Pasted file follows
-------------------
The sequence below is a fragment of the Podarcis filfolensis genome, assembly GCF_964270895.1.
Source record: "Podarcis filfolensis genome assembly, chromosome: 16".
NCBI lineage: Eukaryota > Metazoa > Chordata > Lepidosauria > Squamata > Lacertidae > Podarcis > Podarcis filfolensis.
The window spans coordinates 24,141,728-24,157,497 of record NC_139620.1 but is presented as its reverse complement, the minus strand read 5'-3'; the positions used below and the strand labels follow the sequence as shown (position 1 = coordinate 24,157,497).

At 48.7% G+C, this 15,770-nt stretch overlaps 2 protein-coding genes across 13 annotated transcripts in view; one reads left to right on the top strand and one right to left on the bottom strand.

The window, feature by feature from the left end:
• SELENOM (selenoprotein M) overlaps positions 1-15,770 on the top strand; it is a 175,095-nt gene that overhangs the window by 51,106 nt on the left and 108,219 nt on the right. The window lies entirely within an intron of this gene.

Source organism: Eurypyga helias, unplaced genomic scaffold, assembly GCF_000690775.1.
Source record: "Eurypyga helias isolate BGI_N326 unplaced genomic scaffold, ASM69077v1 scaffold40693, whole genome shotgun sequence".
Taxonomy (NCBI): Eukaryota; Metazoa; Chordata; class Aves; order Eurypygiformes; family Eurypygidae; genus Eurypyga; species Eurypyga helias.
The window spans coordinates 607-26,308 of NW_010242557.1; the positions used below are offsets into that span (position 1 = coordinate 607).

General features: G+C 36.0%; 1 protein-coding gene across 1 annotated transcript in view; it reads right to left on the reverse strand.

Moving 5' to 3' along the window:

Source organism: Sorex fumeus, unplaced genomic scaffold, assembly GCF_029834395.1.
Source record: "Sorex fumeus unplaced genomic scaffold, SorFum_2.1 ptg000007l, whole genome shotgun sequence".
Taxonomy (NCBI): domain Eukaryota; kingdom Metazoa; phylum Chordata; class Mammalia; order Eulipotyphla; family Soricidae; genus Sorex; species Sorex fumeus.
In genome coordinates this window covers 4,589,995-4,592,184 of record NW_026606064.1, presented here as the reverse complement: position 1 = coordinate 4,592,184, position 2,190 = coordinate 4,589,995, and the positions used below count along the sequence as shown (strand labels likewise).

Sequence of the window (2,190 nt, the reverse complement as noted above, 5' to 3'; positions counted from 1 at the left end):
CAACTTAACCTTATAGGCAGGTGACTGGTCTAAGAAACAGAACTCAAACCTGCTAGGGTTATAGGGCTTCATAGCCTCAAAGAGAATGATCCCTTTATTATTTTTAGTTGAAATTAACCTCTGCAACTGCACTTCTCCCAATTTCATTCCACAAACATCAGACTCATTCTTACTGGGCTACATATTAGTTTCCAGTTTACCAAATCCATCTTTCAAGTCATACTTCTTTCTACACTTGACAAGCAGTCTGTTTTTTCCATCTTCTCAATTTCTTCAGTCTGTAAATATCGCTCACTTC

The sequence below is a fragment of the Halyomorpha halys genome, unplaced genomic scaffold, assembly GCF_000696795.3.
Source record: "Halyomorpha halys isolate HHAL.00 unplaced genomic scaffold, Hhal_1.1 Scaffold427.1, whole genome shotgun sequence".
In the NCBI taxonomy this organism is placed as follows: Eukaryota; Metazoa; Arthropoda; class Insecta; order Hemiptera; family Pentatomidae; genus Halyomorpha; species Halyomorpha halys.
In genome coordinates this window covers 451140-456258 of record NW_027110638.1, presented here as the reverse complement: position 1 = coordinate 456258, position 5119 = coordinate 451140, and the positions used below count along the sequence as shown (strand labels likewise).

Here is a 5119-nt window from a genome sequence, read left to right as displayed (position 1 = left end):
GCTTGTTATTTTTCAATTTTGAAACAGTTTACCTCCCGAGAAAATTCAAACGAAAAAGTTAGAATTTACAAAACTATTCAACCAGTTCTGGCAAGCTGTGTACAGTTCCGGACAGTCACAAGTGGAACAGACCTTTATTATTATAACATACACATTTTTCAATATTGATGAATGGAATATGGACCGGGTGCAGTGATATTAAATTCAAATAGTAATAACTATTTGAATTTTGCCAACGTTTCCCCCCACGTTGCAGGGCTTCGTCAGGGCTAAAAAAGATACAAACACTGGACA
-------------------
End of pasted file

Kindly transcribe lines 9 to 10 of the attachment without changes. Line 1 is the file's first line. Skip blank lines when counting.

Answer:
Source record: "Eurypyga helias isolate BGI_N326 unplaced genomic scaffold, ASM69077v1 scaffold40693, whole genome shotgun sequence".
Taxonomy (NCBI): Eukaryota; Metazoa; Chordata; class Aves; order Eurypygiformes; family Eurypygidae; genus Eurypyga; species Eurypyga helias.